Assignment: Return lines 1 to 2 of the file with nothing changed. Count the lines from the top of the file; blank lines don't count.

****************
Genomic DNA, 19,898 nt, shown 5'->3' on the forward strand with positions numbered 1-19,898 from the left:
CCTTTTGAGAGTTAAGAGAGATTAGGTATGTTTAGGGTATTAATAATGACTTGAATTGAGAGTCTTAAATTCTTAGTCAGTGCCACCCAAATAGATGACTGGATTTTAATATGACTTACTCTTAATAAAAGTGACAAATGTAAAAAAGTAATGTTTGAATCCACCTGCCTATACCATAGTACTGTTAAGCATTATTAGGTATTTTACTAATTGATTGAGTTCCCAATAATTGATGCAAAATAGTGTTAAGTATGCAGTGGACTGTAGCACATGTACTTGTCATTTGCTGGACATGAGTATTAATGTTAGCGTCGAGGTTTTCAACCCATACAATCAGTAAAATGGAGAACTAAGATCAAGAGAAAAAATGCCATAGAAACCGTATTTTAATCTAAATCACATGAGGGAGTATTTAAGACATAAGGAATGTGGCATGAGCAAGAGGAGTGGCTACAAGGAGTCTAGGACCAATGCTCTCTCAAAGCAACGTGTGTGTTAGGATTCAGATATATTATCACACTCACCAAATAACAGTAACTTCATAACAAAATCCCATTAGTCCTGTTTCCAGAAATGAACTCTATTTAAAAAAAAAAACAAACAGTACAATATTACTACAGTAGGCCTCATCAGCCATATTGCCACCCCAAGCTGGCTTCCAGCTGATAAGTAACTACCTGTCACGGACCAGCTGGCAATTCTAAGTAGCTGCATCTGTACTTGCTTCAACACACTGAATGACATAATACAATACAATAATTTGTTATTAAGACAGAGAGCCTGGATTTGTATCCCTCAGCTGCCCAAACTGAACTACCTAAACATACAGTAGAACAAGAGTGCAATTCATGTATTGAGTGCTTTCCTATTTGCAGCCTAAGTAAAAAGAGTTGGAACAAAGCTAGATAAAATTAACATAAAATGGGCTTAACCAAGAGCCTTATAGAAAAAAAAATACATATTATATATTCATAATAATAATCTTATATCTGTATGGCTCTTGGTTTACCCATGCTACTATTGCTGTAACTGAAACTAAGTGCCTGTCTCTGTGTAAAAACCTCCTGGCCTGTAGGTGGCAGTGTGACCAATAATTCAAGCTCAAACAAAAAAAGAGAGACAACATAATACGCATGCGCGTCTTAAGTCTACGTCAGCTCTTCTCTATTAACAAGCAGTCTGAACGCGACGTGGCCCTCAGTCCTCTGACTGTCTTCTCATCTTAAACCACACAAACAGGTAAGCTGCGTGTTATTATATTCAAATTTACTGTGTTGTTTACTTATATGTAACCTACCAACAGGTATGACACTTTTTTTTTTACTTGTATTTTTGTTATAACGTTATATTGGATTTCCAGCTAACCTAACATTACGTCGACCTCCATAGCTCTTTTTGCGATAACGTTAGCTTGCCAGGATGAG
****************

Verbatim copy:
Genomic DNA, 19,898 nt, shown 5'->3' on the forward strand with positions numbered 1-19,898 from the left:
CCTTTTGAGAGTTAAGAGAGATTAGGTATGTTTAGGGTATTAATAATGACTTGAATTGAGAGTCTTAAATTCTTAGTCAGTGCCACCCAAATAGATGACTGGATTTTAATATGACTTACTCTTAATAAAAGTGACAAATGTAAAAAAGTAATGTTTGAATCCACCTGCCTATACCATAGTACTGTTAAGCATTATTAGGTATTTTACTAATTGATTGAGTTCCCAATAATTGATGCAAAATAGTGTTAAGTATGCAGTGGACTGTAGCACATGTACTTGTCATTTGCTGGACATGAGTATTAATGTTAGCGTCGAGGTTTTCAACCCATACAATCAGTAAAATGGAGAACTAAGATCAAGAGAAAAAATGCCATAGAAACCGTATTTTAATCTAAATCACATGAGGGAGTATTTAAGACATAAGGAATGTGGCATGAGCAAGAGGAGTGGCTACAAGGAGTCTAGGACCAATGCTCTCTCAAAGCAACGTGTGTGTTAGGATTCAGATATATTATCACACTCACCAAATAACAGTAACTTCATAACAAAATCCCATTAGTCCTGTTTCCAGAAATGAACTCTATTTAAAAAAAAAAACAAACAGTACAATATTACTACAGTAGGCCTCATCAGCCATATTGCCACCCCAAGCTGGCTTCCAGCTGATAAGTAACTACCTGTCACGGACCAGCTGGCAATTCTAAGTAGCTGCATCTGTACTTGCTTCAACACACTGAATGACATAATACAATACAATAATTTGTTATTAAGACAGAGAGCCTGGATTTGTATCCCTCAGCTGCCCAAACTGAACTACCTAAACATACAGTAGAACAAGAGTGCAATTCATGTATTGAGTGCTTTCCTATTTGCAGCCTAAGTAAAAAGAGTTGGAACAAAGCTAGATAAAATTAACATAAAATGGGCTTAACCAAGAGCCTTATAGAAAAAAAAATACATATTATATATTCATAATAATAATCTTATATCTGTATGGCTCTTGGTTTACCCATGCTACTATTGCTGTAACTGAAACTAAGTGCCTGTCTCTGTGTAAAAACCTCCTGGCCTGTAGGTGGCAGTGTGACCAATAATTCAAGCTCAAACAAAAAAAGAGAGACAACATAATACGCATGCGCGTCTTAAGTCTACGTCAGCTCTTCTCTATTAACAAGCAGTCTGAACGCGACGTGGCCCTCAGTCCTCTGACTGTCTTCTCATCTTAAACCACACAAACAGGTAAGCTGCGTGTTATTATATTCAAATTTACTGTGTTGTTTACTTATATGTAACCTACCAACAGGTATGACACTTTTTTTTTTACTTGTATTTTTGTTATAACGTTATATTGGATTTCCAGCTAACCTAACATTACGTCGACCTCCATAGCTCTTTTTGCGATAACGTTAGCTTGCCAGGATGAG